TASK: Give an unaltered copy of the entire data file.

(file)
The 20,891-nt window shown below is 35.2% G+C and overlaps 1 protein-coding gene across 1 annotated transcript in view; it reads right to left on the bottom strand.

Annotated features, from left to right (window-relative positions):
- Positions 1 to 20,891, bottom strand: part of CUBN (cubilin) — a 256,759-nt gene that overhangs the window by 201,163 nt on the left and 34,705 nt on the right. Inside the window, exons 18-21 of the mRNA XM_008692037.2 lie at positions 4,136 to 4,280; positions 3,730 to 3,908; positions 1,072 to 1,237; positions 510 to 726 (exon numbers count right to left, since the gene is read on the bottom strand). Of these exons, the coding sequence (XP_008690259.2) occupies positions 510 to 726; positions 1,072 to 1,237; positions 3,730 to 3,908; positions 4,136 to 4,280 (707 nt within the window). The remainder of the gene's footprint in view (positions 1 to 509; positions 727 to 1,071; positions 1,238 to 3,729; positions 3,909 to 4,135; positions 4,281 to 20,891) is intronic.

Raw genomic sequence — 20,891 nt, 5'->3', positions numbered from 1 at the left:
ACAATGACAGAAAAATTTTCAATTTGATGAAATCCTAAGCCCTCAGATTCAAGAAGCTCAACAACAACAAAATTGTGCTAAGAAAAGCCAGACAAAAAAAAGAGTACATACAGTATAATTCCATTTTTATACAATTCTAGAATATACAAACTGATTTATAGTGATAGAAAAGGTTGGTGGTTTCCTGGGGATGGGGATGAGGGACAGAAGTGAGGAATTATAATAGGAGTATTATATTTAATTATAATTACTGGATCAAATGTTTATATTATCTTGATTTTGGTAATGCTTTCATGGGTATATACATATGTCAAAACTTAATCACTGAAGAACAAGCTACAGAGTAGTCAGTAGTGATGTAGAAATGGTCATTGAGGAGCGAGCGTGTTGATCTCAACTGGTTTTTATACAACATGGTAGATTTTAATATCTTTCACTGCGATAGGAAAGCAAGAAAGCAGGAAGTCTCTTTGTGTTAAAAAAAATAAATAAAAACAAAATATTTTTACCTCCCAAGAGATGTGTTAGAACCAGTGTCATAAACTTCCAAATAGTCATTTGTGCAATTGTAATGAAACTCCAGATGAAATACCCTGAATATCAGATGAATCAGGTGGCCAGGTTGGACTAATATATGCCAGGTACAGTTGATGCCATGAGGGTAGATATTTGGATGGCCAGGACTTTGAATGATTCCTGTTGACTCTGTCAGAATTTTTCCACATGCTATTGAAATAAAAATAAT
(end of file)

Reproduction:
The 20,891-nt window shown below is 35.2% G+C and overlaps 1 protein-coding gene across 1 annotated transcript in view; it reads right to left on the bottom strand.

Annotated features, from left to right (window-relative positions):
- Positions 1 to 20,891, bottom strand: part of CUBN (cubilin) — a 256,759-nt gene that overhangs the window by 201,163 nt on the left and 34,705 nt on the right. Inside the window, exons 18-21 of the mRNA XM_008692037.2 lie at positions 4,136 to 4,280; positions 3,730 to 3,908; positions 1,072 to 1,237; positions 510 to 726 (exon numbers count right to left, since the gene is read on the bottom strand). Of these exons, the coding sequence (XP_008690259.2) occupies positions 510 to 726; positions 1,072 to 1,237; positions 3,730 to 3,908; positions 4,136 to 4,280 (707 nt within the window). The remainder of the gene's footprint in view (positions 1 to 509; positions 727 to 1,071; positions 1,238 to 3,729; positions 3,909 to 4,135; positions 4,281 to 20,891) is intronic.

Raw genomic sequence — 20,891 nt, 5'->3', positions numbered from 1 at the left:
ACAATGACAGAAAAATTTTCAATTTGATGAAATCCTAAGCCCTCAGATTCAAGAAGCTCAACAACAACAAAATTGTGCTAAGAAAAGCCAGACAAAAAAAAGAGTACATACAGTATAATTCCATTTTTATACAATTCTAGAATATACAAACTGATTTATAGTGATAGAAAAGGTTGGTGGTTTCCTGGGGATGGGGATGAGGGACAGAAGTGAGGAATTATAATAGGAGTATTATATTTAATTATAATTACTGGATCAAATGTTTATATTATCTTGATTTTGGTAATGCTTTCATGGGTATATACATATGTCAAAACTTAATCACTGAAGAACAAGCTACAGAGTAGTCAGTAGTGATGTAGAAATGGTCATTGAGGAGCGAGCGTGTTGATCTCAACTGGTTTTTATACAACATGGTAGATTTTAATATCTTTCACTGCGATAGGAAAGCAAGAAAGCAGGAAGTCTCTTTGTGTTAAAAAAAATAAATAAAAACAAAATATTTTTACCTCCCAAGAGATGTGTTAGAACCAGTGTCATAAACTTCCAAATAGTCATTTGTGCAATTGTAATGAAACTCCAGATGAAATACCCTGAATATCAGATGAATCAGGTGGCCAGGTTGGACTAATATATGCCAGGTACAGTTGATGCCATGAGGGTAGATATTTGGATGGCCAGGACTTTGAATGATTCCTGTTGACTCTGTCAGAATTTTTCCACATGCTATTGAAATAAAAATAAT